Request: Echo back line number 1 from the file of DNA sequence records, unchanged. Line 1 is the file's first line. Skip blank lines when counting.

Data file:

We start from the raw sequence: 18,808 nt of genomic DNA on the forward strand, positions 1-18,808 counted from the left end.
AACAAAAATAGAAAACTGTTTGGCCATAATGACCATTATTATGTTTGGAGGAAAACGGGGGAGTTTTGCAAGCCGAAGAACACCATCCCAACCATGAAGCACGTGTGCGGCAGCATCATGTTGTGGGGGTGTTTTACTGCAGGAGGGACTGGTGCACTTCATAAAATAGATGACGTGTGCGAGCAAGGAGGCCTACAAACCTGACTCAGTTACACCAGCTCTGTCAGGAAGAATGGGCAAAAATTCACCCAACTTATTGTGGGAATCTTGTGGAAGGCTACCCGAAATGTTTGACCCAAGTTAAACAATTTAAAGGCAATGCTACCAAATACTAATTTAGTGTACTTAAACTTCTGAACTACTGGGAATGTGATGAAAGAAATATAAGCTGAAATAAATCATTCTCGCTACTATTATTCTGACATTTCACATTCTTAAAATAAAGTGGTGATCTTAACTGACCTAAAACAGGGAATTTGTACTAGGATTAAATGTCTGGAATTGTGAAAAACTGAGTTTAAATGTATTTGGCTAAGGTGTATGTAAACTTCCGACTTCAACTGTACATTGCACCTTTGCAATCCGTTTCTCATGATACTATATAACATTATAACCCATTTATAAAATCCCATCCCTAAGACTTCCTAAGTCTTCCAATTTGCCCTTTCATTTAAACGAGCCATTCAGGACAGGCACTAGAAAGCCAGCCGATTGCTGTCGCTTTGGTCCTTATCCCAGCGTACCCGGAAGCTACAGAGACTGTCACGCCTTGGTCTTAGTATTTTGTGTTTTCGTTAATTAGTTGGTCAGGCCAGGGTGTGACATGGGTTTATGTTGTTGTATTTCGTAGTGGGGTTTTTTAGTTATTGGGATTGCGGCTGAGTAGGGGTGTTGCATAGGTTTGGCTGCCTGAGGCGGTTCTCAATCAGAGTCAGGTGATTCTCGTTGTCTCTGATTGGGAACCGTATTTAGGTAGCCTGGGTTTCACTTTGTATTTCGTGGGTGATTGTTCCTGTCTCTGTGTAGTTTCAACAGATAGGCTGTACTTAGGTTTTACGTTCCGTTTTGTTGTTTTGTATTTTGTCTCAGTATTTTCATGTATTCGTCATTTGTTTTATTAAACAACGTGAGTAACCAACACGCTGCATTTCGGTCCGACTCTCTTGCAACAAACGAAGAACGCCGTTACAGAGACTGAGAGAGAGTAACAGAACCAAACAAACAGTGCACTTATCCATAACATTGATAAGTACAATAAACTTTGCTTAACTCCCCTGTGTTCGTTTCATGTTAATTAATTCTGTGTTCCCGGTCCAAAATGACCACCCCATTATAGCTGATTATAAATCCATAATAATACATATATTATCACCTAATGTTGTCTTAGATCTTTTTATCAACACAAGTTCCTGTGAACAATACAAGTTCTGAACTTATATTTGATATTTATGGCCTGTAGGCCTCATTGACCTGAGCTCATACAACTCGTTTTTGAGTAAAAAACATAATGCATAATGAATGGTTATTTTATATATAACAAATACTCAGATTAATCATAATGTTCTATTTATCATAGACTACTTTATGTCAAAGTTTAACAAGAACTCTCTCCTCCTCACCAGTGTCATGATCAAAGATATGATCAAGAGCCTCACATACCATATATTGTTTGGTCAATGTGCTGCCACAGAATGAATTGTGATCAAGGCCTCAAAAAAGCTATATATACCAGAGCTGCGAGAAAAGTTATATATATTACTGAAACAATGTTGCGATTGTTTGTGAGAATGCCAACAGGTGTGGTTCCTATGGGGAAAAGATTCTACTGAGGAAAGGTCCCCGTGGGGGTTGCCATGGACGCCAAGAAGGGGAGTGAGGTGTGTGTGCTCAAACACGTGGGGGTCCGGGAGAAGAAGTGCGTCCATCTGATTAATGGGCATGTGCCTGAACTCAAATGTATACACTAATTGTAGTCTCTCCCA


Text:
We start from the raw sequence: 18,808 nt of genomic DNA on the forward strand, positions 1-18,808 counted from the left end.